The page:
Like for Not Like

Instagram, the popular image sharing social media app, is trialling a new feature in selected markets, with Australia being one of the first ‘test’ countries. Instagram now hides the number of ‘likes’ a user receives for their posts, with the rationale that it will reduce the competitive nature of posting and the associated anxiety from attributing self-worth to the number of ‘likes’ a post receives. In 2017 the Royal Society for Public Health and the Young Health Movement published the #StatusofMind report, which surveyed 1479 14-24-year-olds in the UK to understand how social media was impacting on their mental health and wellbeing. They found 91% of the 16-24-year-olds surveyed used social media. Out of the five social media platforms, Instagram was ranked as the most negative in relation to users’ health and wellbeing, with body image, bullying FoMO (Fear of Missing Out), anxiety and depression resulting from using the app. Perhaps big tech is taking notice and taking some action to reduce harm for some young people’s mental health.

Clear air, good mood

Researchers at Flinders University have found continuous positive airway pressure (CPAP) treatment of obstructive sleep apnoea (OSA) can reduce depressive symptomology for patients with cardiovascular diseases (CVD). The research utilised data from the Sleep Apnoea Cardiovascular Endpoints (SAVE) trial at South Australia’s Flinders University, including a systematic review of 20 RCTs including 4255 participants. One of the studies’ principal investigators, Prof Doug McEvoy, said “this is by far the largest trial of its type and one of very few studies reporting such an effect. Patients who have had a stroke or heart attack are prone to suffer from low mood and are 2-3 times more likely to develop clinical depression, which then further elevates their risk of future heart attacks and strokes.”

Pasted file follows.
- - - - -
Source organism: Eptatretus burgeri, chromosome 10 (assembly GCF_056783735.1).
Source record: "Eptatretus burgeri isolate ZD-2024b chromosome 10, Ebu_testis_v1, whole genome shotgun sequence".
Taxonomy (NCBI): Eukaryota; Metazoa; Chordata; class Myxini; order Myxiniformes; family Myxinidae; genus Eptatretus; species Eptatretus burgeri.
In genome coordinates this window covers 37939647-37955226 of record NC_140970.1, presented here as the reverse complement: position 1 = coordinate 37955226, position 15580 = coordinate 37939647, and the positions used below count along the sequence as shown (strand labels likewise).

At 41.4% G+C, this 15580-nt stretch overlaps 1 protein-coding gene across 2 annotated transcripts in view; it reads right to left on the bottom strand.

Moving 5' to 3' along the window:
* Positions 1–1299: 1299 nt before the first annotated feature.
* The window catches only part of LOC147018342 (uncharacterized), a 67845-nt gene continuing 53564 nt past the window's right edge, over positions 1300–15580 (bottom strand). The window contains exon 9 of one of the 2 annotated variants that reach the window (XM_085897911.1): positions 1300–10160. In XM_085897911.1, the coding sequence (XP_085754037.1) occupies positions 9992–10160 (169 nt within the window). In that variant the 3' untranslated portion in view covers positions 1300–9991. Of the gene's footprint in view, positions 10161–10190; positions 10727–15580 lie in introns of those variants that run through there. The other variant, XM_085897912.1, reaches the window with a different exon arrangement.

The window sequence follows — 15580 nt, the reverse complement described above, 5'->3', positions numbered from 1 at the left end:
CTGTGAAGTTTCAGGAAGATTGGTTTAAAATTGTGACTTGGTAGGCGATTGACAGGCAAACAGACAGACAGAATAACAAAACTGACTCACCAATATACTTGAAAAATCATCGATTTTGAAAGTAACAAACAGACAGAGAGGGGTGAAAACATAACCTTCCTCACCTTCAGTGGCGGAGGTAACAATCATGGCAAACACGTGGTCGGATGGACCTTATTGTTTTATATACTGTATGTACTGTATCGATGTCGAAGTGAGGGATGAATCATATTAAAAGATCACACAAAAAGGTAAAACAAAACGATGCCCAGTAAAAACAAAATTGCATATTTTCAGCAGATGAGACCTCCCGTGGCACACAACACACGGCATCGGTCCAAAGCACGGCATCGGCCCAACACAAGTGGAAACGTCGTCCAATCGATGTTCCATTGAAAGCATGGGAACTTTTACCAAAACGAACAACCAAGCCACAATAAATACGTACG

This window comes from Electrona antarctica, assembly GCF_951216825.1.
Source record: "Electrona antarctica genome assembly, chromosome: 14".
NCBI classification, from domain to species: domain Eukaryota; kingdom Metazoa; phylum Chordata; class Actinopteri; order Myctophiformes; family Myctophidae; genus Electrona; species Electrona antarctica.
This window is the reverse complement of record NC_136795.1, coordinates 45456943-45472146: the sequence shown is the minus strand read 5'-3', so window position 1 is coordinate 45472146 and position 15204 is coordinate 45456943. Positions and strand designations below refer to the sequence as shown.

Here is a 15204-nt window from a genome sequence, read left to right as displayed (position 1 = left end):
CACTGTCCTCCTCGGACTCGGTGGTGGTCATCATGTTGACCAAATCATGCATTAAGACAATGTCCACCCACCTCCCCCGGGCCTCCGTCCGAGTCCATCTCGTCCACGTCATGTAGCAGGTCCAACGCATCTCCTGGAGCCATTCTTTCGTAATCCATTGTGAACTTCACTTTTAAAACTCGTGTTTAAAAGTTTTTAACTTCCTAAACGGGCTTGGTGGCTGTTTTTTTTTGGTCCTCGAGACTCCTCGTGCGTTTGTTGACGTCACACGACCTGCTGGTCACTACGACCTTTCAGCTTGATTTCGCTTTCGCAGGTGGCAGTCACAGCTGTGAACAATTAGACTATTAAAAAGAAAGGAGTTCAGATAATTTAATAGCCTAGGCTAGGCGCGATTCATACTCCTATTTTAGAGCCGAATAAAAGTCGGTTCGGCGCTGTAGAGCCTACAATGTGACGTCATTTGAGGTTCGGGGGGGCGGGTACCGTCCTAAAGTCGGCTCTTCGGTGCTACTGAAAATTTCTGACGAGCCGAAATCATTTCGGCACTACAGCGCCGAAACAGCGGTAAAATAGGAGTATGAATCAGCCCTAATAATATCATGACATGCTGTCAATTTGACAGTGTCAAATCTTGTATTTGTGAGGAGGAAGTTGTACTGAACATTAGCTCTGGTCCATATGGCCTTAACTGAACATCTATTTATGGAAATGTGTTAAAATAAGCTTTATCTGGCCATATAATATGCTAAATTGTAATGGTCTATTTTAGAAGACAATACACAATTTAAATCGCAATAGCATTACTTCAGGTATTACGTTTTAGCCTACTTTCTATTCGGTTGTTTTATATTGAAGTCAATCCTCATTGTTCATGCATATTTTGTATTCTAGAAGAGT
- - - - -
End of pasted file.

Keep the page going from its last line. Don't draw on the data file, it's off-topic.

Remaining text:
Breathing walls

The WA Department of Health has established a Climate Health WA Inquiry looking into the effect of climate change on human health in WA. Dr Revle Bangor-Jones writes in this issue for input from WA doctors to help shape policy directions in this new era. Perhaps the inquiry might look at greening WA’s many tar tracks as Sydney has done. Two of Sydney’s busiest motorways will be among the first in the world to trial new technology which helps filter air and noise. Junglefy has partnered with Transurban and UTS to build and test live ‘breathing walls’ which promise to absorb pollution and traffic sound, and cool air temperatures. So if you are travelling to Sydney and find yourself on the Eastern Distributor or the Hills M2, open the windows and smell the fresh air.